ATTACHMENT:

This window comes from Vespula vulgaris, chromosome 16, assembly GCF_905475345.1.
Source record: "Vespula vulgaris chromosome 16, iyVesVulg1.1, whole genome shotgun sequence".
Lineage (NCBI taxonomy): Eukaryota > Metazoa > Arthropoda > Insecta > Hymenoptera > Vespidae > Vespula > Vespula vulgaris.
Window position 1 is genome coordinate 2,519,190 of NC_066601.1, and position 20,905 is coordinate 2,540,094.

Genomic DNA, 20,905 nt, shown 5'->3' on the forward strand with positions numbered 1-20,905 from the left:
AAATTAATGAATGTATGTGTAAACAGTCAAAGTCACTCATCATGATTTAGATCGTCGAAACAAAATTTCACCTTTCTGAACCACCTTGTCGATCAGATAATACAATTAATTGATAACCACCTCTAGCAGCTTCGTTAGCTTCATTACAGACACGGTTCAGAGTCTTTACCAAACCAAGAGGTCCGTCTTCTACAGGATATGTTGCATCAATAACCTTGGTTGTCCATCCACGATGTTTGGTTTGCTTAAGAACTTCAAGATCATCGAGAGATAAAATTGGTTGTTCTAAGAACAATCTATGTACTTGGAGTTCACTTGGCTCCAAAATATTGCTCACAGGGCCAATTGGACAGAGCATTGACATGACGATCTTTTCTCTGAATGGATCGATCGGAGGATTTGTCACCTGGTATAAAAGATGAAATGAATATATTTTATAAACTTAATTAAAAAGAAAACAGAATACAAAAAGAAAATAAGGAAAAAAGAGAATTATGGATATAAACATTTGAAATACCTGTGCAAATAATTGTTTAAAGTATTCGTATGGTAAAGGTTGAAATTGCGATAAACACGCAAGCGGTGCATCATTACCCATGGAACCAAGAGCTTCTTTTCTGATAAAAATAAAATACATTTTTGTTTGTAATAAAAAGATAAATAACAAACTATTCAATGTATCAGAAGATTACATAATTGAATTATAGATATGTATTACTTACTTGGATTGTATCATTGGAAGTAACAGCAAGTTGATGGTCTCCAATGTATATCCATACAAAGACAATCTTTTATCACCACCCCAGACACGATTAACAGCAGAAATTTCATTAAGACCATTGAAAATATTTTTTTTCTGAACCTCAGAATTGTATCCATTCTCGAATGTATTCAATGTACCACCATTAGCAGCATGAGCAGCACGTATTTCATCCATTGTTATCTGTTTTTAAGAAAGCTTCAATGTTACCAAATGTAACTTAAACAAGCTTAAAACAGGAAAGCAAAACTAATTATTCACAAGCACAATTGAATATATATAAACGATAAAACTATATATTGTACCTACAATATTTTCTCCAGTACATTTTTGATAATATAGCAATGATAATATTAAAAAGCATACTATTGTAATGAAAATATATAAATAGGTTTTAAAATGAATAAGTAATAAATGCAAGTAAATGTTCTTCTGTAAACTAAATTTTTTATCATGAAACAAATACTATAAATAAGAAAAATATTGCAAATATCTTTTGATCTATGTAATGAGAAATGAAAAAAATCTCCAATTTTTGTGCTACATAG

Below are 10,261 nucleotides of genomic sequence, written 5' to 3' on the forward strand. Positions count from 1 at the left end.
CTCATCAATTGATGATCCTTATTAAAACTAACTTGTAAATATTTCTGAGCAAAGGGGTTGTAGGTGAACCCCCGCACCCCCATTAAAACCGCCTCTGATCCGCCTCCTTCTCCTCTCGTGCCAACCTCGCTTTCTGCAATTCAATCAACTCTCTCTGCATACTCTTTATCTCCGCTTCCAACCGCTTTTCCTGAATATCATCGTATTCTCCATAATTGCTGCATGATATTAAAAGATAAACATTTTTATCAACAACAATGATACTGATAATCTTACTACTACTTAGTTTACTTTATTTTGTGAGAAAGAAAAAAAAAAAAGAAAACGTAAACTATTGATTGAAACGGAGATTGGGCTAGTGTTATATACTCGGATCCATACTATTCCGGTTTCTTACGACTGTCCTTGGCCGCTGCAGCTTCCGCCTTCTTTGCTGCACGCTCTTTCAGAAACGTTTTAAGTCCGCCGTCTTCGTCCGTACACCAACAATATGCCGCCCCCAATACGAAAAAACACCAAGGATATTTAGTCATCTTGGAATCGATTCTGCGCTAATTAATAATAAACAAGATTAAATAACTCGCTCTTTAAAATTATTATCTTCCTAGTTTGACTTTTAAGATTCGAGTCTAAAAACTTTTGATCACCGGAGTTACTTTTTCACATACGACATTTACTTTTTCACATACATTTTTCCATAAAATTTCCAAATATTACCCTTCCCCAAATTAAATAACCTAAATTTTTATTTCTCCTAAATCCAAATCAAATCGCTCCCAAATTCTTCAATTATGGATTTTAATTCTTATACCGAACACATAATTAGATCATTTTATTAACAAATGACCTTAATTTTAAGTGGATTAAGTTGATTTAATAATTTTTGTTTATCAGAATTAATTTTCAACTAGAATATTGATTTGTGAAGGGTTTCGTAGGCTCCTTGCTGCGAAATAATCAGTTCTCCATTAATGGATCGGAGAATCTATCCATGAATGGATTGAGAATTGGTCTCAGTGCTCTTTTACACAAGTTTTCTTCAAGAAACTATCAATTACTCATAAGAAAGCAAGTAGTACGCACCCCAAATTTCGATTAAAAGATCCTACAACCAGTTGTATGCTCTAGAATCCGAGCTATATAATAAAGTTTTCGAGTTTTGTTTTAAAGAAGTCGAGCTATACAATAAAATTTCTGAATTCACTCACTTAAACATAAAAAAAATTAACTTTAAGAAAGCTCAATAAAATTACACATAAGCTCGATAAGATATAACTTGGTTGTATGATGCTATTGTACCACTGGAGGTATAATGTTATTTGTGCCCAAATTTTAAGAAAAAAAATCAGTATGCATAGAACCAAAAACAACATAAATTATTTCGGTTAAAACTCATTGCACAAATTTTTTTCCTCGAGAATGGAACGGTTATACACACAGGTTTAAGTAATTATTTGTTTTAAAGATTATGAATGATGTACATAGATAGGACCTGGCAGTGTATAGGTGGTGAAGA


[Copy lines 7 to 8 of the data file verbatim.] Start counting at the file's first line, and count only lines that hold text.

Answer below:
Below are 10,261 nucleotides of genomic sequence, written 5' to 3' on the forward strand. Positions count from 1 at the left end.
CTCATCAATTGATGATCCTTATTAAAACTAACTTGTAAATATTTCTGAGCAAAGGGGTTGTAGGTGAACCCCCGCACCCCCATTAAAACCGCCTCTGATCCGCCTCCTTCTCCTCTCGTGCCAACCTCGCTTTCTGCAATTCAATCAACTCTCTCTGCATACTCTTTATCTCCGCTTCCAACCGCTTTTCCTGAATATCATCGTATTCTCCATAATTGCTGCATGATATTAAAAGATAAACATTTTTATCAACAACAATGATACTGATAATCTTACTACTACTTAGTTTACTTTATTTTGTGAGAAAGAAAAAAAAAAAAGAAAACGTAAACTATTGATTGAAACGGAGATTGGGCTAGTGTTATATACTCGGATCCATACTATTCCGGTTTCTTACGACTGTCCTTGGCCGCTGCAGCTTCCGCCTTCTTTGCTGCACGCTCTTTCAGAAACGTTTTAAGTCCGCCGTCTTCGTCCGTACACCAACAATATGCCGCCCCCAATACGAAAAAACACCAAGGATATTTAGTCATCTTGGAATCGATTCTGCGCTAATTAATAATAAACAAGATTAAATAACTCGCTCTTTAAAATTATTATCTTCCTAGTTTGACTTTTAAGATTCGAGTCTAAAAACTTTTGATCACCGGAGTTACTTTTTCACATACGACATTTACTTTTTCACATACATTTTTCCATAAAATTTCCAAATATTACCCTTCCCCAAATTAAATAACCTAAATTTTTATTTCTCCTAAATCCAAATCAAATCGCTCCCAAATTCTTCAATTATGGATTTTAATTCTTATACCGAACACATAATTAGATCATTTTATTAACAAATGACCTTAATTTTAAGTGGATTAAGTTGATTTAATAATTTTTGTTTATCAGAATTAATTTTCAACTAGAATATTGATTTGTGAAGGGTTTCGTAGGCTCCTTGCTGCGAAATAATCAGTTCTCCATTAATGGATCGGAGAATCTATCCATGAATGGATTGAGAATTGGTCTCAGTGCTCTTTTACACAAGTTTTCTTCAAGAAACTATCAATTACTCATAAGAAAGCAAGTAGTACGCACCCCAAATTTCGATTAAAAGATCCTACAACCAGTTGTATGCTCTAGAATCCGAGCTATATAATAAAGTTTTCGAGTTTTGTTTTAAAGAAGTCGAGCTATACAATAAAATTTCTGAATTCACTCACTTAAACATAAAAAAAATTAACTTTAAGAAAGCTCAATAAAATTACACATAAGCTCGATAAGATATAACTTGGTTGTATGATGCTATTGTACCACTGGAGGTATAATGTTATTTGTGCCCAAATTTTAAGAAAAAAAATCAGTATGCATAGAACCAAAAACAACATAAATTATTTCGGTTAAAACTCATTGCACAAATTTTTTTCCTCGAGAATGGAACGGTTATACACACAGGTTTAAGTAATTATTTGTTTTAAAGATTATGAATGATGTACATAGATAGGACCTGGCAGTGTATAGGTGGTGAAGA